Latest News

New Data Kicks Up ’Snowball Earth’ Fight

In 1998, Paul F. Hoffman and Daniel P. Schrag at Harvard University put forth a chilling description of earth’s climate some 650 million years ago. Their theory, dubbed snowball earth, held that between 750 million and 580 million years ago, ice repeatedly enveloped our planet, coating the seas from pole to pole and killing off early life almost completely. During the past few years, the idea has stirred up a great deal of debate. And new data published in the December issue of Geology only furt

The littlest lizard

World’s smallest reptile is discovered in the Caribbean forest.

At just 16 mm from nose to tail, the Jaragua lizard is the world’s smallest. In fact, it’s the smallest vertebrate that can reproduce on dry land 1 .

The newly discovered lizard lives on Isla Beata, a small, forest-covered island in the Caribbean off the Dominican Republic. Blair Hedges, an evolutionary biologist at Pennsylvania State University, together with Richard Thomas of the

Quantum computers spread the risk

A balanced portfolio of programs could mean a faster quantum computer.

Strategies from the world of finance could help get the best out of quantum computers, say US researchers 1 . The right portfolio of programs could solve a problem many times faster than a single strategem.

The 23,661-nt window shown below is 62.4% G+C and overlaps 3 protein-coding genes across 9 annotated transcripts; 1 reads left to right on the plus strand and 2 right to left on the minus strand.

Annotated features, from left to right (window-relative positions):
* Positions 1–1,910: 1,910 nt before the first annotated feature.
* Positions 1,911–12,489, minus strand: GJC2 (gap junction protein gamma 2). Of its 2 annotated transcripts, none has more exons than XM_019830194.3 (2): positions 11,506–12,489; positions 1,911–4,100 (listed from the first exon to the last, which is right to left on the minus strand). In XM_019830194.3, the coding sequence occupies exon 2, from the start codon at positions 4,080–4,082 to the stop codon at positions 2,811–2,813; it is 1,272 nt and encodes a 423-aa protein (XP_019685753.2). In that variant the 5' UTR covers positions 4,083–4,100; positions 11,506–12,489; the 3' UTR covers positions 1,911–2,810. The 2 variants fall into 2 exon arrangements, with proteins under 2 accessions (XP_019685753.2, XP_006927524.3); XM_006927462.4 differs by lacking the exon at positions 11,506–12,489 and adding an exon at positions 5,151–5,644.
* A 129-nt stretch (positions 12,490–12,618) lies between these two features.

Quantum computers – purely hypothetical as yet – would be fast, but you could never be sure whether a program was going to work or not. You would have to keep running the program until

Radiation zaps bystanders

Radon may pose a greater cancer threat than has been thought.

Radon damage from irradiated cells spreads to their neighbours, a new study finds 1 . The result suggests that small amounts of this radioactive gas could cause widespread harm.

The study “is a reason for concern but not panic”, says Gerhard Randers-Pehrson of Columbia University, New York, a member of the team that performed the study. “We’re talking about the acceptable level of radon changing pe

Study Suggests Predators Are Vital to Health of Ecosystems

The question of which forces control terrestrial ecosystems lies at the heart of a long-standing debate among ecologists. One theory, the so-called bottom-up theory, suggests that plant defense mechanisms exert control by limiting food availability for herbivores. Top-down theorists, however, suggest that predators limit the numbers of herbivores and hence their impact on the vegetation. Now new findings in the current issue of the journal Science that describe animal communities isolated for 15 year

Transgenic Tobacco Detoxifies TNT

For more than 150 years, people around the world have made ample use of the explosive trinitrotoluene, otherwise known as TNT. Its use has had unintended consequences, however: the manufacture, storage and disposal of TNT—which ranks among the most toxic explosives employed by the military—have left large areas of land contaminated and polluted. So far, effective and affordable cleanup technologies have remained out of reach. But new research suggests that help may come from what might seem an unlike

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Physics and Astronomy